David Netzer Consulting Engineer LLC v. Shell Oil Company et al.


Docket No. 2015-2086

PROST, LOURIE, TARANTO
May 27, 2016

Brief Summary: DC claim construction and grant of SJ of no infringement affirmed based on that construction.

Summary: Netzer appealed DC grant of SJ of noninfringement of US 6,667,496 to Shell. The ‘496 patent is directed to a four-step “process for the coproduction of ethylene and purified benzene”. In granting SJ, the DC “implicitly agreed with Shell that ‘fractionating’ [step 4] does not include extraction” and found no literal infringement (“[t]o infringe, Shell would have to eliminate the extraction step and still produce benzene purified to at least 80%” (as required by the claims)). It also found no infringement under the DOE because “Netzer is barred by ‘specific exclusion, prosecution history estoppel [PHE], and prior art”. The FC panel first confirmed Netzer had standing even though it changed its name as it did not change patent ownership. Claim construction was addressed de novo since the DC “did not make any factual findings to support any claim construction”. It agreed with Shell that “fractionating” does not include “extraction” because “the patentee made clear and unmistakable statements in the intrinsic record, distinguishing the claimed invention from and disclaiming conventional extraction methods that produce 99.9% pure benzene” (e.g., the specification “uses ‘fractionation’ to refer to distillation specifically, not to generic ‘separation’”, “distinguished conventional extraction from fractionation”, and “clearly disclaimed conventional extraction, characterizing it as expensive and not required due to a shift in market demand, and distinguishing it from the ‘present invention’” (“the intrinsic record here points in only one direction”); and the preferred embodiment is not excluded by this construction). The FC panel noted that it “only conclude that the patentee disclaimed conventional extraction, such as [Shell’s] Sulfolane process” but not “other unconventional distillation methods”. It also explained that “extrinsic evidence may not be used to contradict claim meaning that is unambiguous in light of the intrinsic record” (Summit 6, FC 2015). And since Shell’s process “relies on conventional extraction” and not “distillation” (i.e., “fractionating”), it was found not to literally infringe. This is so even though the use of “comprising” in the claims allows for additional, unclaimed steps…each claimed step must nevertheless be performed as written” (Dippin’ Dots, FC 2007) (rejecting Netzer’s argument that the FC panel concluded would “require rewriting the claimed step to read ‘fractionating…and forming’ rather than ‘fractionating…to form’”). And the patentee’s disclaimer of “conventional extraction…applies equally to the” DOE analysis (SciMed, FC 2001) and Shell’s process does not purify benzene in the same way as that claimed (“almost all the of the purification in [Shell’s] process is done through extraction” (Warner-Jenkinson, US 1997)). Thus, the DC decision was affirmed.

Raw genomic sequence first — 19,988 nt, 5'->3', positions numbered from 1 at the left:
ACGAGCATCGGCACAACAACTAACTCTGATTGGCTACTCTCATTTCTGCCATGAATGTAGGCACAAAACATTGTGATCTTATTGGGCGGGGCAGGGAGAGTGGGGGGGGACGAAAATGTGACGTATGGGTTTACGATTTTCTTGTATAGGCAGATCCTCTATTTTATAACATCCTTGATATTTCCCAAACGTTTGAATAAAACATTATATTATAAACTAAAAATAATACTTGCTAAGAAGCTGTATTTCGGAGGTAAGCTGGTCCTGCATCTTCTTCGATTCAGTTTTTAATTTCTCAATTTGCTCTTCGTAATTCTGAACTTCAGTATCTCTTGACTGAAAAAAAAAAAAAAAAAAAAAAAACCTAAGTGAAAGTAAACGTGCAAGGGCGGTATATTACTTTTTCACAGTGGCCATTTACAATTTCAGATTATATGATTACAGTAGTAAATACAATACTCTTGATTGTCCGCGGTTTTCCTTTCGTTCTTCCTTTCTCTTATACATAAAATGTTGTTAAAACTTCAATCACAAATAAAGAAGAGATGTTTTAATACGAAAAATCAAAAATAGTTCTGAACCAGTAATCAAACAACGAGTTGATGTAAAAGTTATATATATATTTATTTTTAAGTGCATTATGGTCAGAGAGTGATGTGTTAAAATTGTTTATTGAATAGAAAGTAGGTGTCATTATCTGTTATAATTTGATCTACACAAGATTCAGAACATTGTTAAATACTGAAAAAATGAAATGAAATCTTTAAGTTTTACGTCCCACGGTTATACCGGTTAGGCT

This entry was posted in Claim Construction, Doctrine of equivalents, Prosecution History Estoppel. Bookmark the permalink.

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